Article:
Amanda Ross, project archivist for the Forest History Society, sent me 57 EAD finding aids to include in the ArchivesZ project. These are the data challenges that the current data extraction script does not address:
- Titles with embedded tags or punctuation. Generally the script drops anything after it hits either, so rather than a title like William E. Towell Papers, 1941 – 1988, my database ended up only with “William E Towell Papers,” based on this encoding: <titleproper>Inventory of the William E. Towell Papers, <date normal=”1941/1988″>1941 – 1988</date></titleproper>
- Need to handle a conversion factor for a size of “1 folder” (as found in the Inventory of the Biltmore Forest School Images, 1890 – 1988)
- My script chokes on the Inclusive Year format “1910 and 1931 – 1937” (as found in the Inventory of the Alfred Cunningham Papers, 1910 and 1931 – 1937)
- The presence of a <lb/> character within the <extent> tag, used to force a line break, is preventing my script from extracting any size information at all (as found in the Inventory of the DeWitt Nelson Papers, 1940 – 1976)
- Within the <abstract> tag, my script drops everything after an <emph render=”doublequote”> tag (making for a very short abstract in the case of the Inventory of the Arthur Bernard Recknagel Auxiliary Photograph Collection, 1911 – 1947).
The most dramatic issue, seen across all the finding aids in this set, is that no subject data was extracted from any of the finding aids. My working theory for the moment is that this is due to the use of <list> and <item> tags as shown here:
<controlaccess> <head>Subject Headings</head> <list type="simple"> <item><genreform source="lcnaf" encodinganalog="655">Audiotapes</genreform></item> <item><persname source="lcnaf" encodinganalog="600">Ainsworth, John H., 1909-</persname></item> <item><subject source="lcnaf" encodinganalog="650">Businessmen -- United States</subject></item>
This is in contrast with this example of encoding from Syracuse University:
<controlaccess> <head>Subject and Genre Headings</head> <subject encodinganalog="650" source="local">Adult education</subject> <persname encodinganalog="600" source="lcnaf">Adolphson, L. H.</persname> <persname encodinganalog="600" source="lcnaf">Bradford, Leland Powers, 1905-</persname>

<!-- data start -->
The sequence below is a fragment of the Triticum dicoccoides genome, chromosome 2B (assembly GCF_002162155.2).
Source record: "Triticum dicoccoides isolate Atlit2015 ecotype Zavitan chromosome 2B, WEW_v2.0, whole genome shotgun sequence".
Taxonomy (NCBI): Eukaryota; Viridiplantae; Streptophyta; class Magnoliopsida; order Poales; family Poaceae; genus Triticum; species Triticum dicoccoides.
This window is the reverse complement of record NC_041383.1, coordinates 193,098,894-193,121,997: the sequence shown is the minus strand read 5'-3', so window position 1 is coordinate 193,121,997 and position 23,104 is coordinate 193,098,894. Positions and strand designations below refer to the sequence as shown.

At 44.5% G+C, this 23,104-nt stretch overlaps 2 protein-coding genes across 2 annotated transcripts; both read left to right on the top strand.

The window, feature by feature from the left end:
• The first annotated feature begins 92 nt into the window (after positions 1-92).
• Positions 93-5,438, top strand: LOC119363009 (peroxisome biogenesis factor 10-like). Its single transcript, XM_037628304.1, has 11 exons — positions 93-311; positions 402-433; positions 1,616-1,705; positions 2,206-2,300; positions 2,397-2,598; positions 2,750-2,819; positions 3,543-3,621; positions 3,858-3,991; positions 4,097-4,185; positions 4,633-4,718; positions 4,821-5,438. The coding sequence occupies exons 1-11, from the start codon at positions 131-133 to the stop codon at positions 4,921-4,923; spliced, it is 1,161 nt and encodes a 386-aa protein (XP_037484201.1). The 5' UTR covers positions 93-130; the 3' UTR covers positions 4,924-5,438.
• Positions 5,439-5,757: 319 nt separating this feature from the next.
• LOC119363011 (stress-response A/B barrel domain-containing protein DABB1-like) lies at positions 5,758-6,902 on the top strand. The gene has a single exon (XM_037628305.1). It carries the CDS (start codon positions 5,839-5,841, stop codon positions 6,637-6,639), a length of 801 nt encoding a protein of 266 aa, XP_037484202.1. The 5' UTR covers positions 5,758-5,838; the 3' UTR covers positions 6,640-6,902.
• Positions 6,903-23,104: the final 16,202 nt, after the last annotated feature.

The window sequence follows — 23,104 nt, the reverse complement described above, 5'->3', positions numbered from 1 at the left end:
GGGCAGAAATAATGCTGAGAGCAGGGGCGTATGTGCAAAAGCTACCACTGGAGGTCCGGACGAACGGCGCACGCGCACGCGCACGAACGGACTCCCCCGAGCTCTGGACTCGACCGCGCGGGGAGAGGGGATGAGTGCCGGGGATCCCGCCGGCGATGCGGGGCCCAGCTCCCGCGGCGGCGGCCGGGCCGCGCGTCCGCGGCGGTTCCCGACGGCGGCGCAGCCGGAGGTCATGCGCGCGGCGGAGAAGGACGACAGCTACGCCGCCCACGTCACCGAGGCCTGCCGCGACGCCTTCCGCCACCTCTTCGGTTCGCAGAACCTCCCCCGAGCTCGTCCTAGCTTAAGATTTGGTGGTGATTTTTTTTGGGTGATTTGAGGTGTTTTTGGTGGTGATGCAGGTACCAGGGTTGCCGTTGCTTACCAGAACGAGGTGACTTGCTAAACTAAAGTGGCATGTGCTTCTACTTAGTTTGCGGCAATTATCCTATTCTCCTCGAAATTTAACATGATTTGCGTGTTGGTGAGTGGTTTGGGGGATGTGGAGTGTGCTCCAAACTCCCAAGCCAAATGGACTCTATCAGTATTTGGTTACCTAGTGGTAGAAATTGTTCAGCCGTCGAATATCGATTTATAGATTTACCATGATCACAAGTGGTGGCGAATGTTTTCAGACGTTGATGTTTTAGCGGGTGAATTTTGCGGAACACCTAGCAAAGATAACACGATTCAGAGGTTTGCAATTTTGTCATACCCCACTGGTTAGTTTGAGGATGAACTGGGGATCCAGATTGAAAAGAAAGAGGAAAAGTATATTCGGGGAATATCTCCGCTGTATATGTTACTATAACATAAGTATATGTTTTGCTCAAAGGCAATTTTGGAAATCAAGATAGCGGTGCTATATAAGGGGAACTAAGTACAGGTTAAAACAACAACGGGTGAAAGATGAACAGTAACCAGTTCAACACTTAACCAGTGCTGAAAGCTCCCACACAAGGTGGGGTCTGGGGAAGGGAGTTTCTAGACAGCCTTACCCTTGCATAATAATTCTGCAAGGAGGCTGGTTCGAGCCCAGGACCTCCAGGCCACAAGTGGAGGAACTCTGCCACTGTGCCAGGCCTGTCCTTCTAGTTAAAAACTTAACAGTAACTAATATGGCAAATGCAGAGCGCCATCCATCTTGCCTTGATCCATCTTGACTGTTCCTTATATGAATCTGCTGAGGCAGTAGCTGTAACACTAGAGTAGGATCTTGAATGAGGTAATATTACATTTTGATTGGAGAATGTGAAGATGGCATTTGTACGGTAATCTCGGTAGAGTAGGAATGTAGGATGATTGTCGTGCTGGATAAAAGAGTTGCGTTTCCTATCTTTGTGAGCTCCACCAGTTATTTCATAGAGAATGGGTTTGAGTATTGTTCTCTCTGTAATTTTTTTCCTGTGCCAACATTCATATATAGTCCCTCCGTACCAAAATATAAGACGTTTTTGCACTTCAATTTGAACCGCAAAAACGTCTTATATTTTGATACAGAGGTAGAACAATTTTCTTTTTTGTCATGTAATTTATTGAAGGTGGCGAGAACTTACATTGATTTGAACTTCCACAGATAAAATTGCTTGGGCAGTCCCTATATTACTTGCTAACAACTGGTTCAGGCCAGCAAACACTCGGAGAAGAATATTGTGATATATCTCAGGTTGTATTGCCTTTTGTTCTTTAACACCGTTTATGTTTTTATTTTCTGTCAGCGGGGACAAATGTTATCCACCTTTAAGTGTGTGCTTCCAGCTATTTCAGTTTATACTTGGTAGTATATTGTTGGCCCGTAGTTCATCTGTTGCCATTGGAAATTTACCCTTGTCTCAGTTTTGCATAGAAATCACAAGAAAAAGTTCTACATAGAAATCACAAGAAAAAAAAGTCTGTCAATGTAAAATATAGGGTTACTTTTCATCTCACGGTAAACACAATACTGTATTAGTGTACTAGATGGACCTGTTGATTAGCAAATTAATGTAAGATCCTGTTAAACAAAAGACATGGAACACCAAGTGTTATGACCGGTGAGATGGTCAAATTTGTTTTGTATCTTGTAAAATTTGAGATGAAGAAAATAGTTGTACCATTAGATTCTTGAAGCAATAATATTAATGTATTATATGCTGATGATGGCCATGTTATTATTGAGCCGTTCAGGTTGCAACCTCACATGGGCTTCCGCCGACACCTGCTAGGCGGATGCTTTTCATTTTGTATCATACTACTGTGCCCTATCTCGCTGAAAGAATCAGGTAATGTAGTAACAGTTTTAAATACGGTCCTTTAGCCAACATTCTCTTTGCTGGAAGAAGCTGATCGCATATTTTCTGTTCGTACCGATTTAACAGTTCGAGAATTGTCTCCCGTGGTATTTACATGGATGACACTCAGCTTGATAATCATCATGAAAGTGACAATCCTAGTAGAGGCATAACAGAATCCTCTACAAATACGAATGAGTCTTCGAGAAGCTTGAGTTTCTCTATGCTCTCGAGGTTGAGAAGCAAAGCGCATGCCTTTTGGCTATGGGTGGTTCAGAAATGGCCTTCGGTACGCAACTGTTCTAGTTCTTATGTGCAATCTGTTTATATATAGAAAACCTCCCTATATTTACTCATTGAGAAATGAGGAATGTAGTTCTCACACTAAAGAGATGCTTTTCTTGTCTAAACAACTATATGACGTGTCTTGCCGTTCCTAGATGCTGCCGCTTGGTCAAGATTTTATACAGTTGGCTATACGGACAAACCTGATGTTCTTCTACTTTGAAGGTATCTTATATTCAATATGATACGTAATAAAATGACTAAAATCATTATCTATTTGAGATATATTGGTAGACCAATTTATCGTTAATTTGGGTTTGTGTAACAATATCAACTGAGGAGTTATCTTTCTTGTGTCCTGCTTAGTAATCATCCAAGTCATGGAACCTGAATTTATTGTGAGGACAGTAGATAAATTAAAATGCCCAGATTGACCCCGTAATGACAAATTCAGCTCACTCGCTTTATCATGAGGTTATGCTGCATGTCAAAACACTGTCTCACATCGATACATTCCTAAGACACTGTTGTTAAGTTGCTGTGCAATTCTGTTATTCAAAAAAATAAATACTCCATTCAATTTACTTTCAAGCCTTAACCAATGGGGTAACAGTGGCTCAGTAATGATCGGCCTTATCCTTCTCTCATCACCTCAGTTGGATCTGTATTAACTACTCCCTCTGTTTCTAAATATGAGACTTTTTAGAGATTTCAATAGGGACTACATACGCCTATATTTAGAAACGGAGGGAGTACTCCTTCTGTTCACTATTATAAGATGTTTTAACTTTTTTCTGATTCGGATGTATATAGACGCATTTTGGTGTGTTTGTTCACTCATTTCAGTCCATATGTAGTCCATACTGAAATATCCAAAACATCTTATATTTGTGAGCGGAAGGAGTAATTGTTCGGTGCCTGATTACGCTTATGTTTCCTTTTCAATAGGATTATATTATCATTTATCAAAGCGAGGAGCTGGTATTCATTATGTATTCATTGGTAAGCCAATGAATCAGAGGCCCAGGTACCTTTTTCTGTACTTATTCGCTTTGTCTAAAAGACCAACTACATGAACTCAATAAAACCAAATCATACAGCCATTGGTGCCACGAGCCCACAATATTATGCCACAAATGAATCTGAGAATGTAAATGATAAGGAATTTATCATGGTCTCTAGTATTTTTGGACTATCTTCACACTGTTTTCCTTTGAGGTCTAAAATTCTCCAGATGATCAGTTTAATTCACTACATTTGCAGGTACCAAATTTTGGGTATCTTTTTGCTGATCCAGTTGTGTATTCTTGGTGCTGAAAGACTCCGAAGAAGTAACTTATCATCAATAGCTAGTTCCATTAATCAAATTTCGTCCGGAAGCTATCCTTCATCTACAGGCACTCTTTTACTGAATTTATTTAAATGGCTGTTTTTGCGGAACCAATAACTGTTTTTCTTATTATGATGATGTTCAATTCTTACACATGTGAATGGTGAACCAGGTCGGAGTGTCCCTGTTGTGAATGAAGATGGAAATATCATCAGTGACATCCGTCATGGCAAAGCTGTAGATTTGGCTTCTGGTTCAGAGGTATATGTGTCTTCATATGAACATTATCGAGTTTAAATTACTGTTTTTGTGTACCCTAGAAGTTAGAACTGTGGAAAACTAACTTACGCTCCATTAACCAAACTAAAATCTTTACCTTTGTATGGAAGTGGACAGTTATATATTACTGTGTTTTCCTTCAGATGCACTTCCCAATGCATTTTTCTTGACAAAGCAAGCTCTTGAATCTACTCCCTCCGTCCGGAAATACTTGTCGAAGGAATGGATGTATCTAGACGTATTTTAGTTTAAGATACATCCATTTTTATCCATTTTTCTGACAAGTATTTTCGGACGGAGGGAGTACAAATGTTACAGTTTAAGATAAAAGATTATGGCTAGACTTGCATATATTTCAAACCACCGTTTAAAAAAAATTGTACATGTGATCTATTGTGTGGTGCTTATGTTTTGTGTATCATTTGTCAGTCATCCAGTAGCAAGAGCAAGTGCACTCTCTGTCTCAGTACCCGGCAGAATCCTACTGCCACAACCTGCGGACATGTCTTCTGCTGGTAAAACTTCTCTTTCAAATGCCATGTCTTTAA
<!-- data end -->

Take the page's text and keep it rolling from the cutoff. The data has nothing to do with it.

Or this sample from Oregon State University:
<controlaccess id="a12"> <controlaccess> <persname encodinganalog="600" source="local" rules="aacr2" role="subject">Aitken, Frances Alva, 1889-1970.</persname> </controlaccess> <controlaccess> <corpname encodinganalog="610" source="local" role="subject" rules="aacr2">Oregon Agricultural College. Class of 1910.</corpname> <corpname source="lcnaf" encodinganalog="610" role="subject">Oregon Agricultural College--Students.</corpname> </controlaccess> <controlaccess> <geogname source="lcsh" role="subject" encodinganalog="651">Corvallis (Or.)</geogname> </controlaccess> <controlaccess> <subject encodinganalog="650" source="lcsh">Student activities--Oregon--Corvallis.</subject> </controlaccess>
Both the Syracuse and OSU examples are handled by the current state of the data extract script.
Amanda pointed me to the NCEAD Best Practice Guidelines for EAD 2002. Down in Appendex G: How Do I Encode…, the second question down is “What if I have multi-part scope notes, biographical notes or subject headings?” followed by exactly the <list> and <item> tag usage as is being done for the Forest History Society finding aids. This format clearly should be handled.
So, no fun tag stats for this run – but I hope to fix my ruby script so that the Forest History Society finding aids can be incorporated into the data set I use for testing version 2 of ArchivesZ. My ruby script to do list is getting quite long!